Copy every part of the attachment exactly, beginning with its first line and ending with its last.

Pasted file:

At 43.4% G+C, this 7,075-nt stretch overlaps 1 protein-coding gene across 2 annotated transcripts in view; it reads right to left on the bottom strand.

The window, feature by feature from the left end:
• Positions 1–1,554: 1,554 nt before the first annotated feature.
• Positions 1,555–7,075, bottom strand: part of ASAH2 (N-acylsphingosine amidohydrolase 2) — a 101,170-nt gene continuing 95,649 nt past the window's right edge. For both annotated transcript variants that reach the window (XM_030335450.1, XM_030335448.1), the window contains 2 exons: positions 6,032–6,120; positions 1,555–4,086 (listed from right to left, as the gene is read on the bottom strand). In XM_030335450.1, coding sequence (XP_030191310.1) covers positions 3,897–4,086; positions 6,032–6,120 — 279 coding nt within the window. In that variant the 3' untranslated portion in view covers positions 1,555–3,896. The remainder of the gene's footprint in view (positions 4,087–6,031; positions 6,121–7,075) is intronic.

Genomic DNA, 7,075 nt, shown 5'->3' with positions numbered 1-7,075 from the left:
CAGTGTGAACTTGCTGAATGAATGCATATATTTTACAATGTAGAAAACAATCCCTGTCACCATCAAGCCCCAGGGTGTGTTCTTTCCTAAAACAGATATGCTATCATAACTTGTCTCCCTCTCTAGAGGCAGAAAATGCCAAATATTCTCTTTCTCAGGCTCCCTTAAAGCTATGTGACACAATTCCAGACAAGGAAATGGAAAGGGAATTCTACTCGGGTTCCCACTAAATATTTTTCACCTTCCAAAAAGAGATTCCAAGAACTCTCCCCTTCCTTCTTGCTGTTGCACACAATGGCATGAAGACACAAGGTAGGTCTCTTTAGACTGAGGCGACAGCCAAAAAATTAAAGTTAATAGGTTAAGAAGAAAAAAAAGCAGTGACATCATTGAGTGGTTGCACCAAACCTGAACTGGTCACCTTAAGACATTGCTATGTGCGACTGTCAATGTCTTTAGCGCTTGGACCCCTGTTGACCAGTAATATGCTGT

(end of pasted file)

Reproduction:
At 43.4% G+C, this 7,075-nt stretch overlaps 1 protein-coding gene across 2 annotated transcripts in view; it reads right to left on the bottom strand.

The window, feature by feature from the left end:
• Positions 1–1,554: 1,554 nt before the first annotated feature.
• Positions 1,555–7,075, bottom strand: part of ASAH2 (N-acylsphingosine amidohydrolase 2) — a 101,170-nt gene continuing 95,649 nt past the window's right edge. For both annotated transcript variants that reach the window (XM_030335450.1, XM_030335448.1), the window contains 2 exons: positions 6,032–6,120; positions 1,555–4,086 (listed from right to left, as the gene is read on the bottom strand). In XM_030335450.1, coding sequence (XP_030191310.1) covers positions 3,897–4,086; positions 6,032–6,120 — 279 coding nt within the window. In that variant the 3' untranslated portion in view covers positions 1,555–3,896. The remainder of the gene's footprint in view (positions 4,087–6,031; positions 6,121–7,075) is intronic.

Genomic DNA, 7,075 nt, shown 5'->3' with positions numbered 1-7,075 from the left:
CAGTGTGAACTTGCTGAATGAATGCATATATTTTACAATGTAGAAAACAATCCCTGTCACCATCAAGCCCCAGGGTGTGTTCTTTCCTAAAACAGATATGCTATCATAACTTGTCTCCCTCTCTAGAGGCAGAAAATGCCAAATATTCTCTTTCTCAGGCTCCCTTAAAGCTATGTGACACAATTCCAGACAAGGAAATGGAAAGGGAATTCTACTCGGGTTCCCACTAAATATTTTTCACCTTCCAAAAAGAGATTCCAAGAACTCTCCCCTTCCTTCTTGCTGTTGCACACAATGGCATGAAGACACAAGGTAGGTCTCTTTAGACTGAGGCGACAGCCAAAAAATTAAAGTTAATAGGTTAAGAAGAAAAAAAAGCAGTGACATCATTGAGTGGTTGCACCAAACCTGAACTGGTCACCTTAAGACATTGCTATGTGCGACTGTCAATGTCTTTAGCGCTTGGACCCCTGTTGACCAGTAATATGCTGT